Liverpool v Man City: Why Premier League title rivals are 'near perfect'

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Liverpool and Manchester City are set to renew their rivalry this weekend as the champions of Europe and the champions of England meet at Anfield. League leaders Liverpool are six points ahead of their north-west rivals but both sides have elevated themselves to a state of "near perfection" in recent years.Are we set for the highest-quality Premier League game ever[/img]

For an hour or so last Saturday it looked like both Liverpool and Manchester City were going to lose. The last time that happened on the same Premier League weekend, let alone the same day, was December 2016.The two clubs have since elevated themselves to a new plateau, one where dropping points is no longer an option. In the world of the sub-two-hour marathon, the Premier League is now a nine-month sprint. Part of the anticipation about this weekend's fixture is that we are firmly in the midst of a genuine duopoly at the top of the table, something that harks back to some of the greatest periods in the history of the competition.
We cannot carry on like this - Klopp
Liverpool beat Genk to go top of group
From Manchester United's battles with Newcastle and Arsenal in the 1990s to Jose Mourinho's ultimately successful attempt to dethrone Arsenal's Invincibles in the 2000s, two club mini-rivalries have lit up the league. Many of the early duopolies live on in our hearts because of the mind games they
Perfection Part II
If you're going to be as consistent as City and Liverpool have been then the numbers should back you up. And they do. The three highest pass-completion rates recorded in Premier League history are 89% by Manchester City in 2017-18, 89% by Manchester City in 2018-19 and 89% by Manchester City in 2019-20, while the four highest average possession rates in Premier League history are the four seasons City have spent under Pep Guardiola. The country, meanwhile, is about to embark on its second general election since Liverpool last lost a league game at Anfield. In reverse order, the visiting managers to win there in the Klopp era are Sam Allardyce, Paul Clement, Louis van Gaal and Alan Pardew. That doesn't just seem like a long time ago, it feels like another dimension. The German's mentality men continue to run through concrete walls and heave out wins in the face of certain defeat.Since the start of last season, Liverpool have claimed 26 points from losing positions, more than 10% of the division's total in that period. The greatest trick the Reds ever pulled was convincing people that Manchester United are the masters of the late-goal comeback when the truth was staring us in the face all along.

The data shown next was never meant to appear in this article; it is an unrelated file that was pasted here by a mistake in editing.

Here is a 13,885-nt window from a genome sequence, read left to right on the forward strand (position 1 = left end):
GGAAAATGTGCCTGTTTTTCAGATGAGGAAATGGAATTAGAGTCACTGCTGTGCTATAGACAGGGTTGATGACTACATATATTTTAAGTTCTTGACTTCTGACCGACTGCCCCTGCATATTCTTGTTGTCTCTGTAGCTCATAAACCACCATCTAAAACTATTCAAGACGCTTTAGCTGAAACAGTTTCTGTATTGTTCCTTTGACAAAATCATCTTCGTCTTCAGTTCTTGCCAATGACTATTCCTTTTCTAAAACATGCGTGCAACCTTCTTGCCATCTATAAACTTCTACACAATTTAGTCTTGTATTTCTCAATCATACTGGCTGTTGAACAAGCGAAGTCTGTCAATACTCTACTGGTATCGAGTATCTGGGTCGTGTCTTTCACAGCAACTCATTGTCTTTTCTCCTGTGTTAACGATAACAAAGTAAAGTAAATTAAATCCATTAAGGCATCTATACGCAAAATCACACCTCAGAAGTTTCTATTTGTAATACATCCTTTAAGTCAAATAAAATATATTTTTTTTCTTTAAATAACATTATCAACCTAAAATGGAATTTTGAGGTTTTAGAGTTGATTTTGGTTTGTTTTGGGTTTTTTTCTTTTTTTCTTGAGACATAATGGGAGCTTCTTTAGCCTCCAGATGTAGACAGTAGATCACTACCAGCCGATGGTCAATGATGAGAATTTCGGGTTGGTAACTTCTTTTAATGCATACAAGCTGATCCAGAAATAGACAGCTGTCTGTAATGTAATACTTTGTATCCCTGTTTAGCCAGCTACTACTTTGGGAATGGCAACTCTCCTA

Perfection Part III
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So we've seen the outcome of Liverpool and Manchester City's near-perfection but who are the players making the difference[/img]


Coastal news
For those looking for an update on the percentage of his Premier League goals Mane has scored within two miles of the English coast, he is currently on 82%, keeping him well ahead of any other regular scorer in the competition's history. For the first time, though, I can reveal who the least effective players near the coast are. For men with 70 or more goals (like Mane), it's a French pairing of Eric Cantona (4.3%) and Thierry Henry (4.6%). A relaxing evening on the Riviera, yes. A working afternoon near the grey shores of England, no. Finally, a word on Jason Euell, who, of all players with 50 or more Premier League goals, has scored the lowest proportion of them near the coast (1.8%). Euell even ended his top-flight career with Middlesbrough and Blackpool, perhaps in the hope he could achieve shoreline glory, but instead failed to make waves and score for either club.
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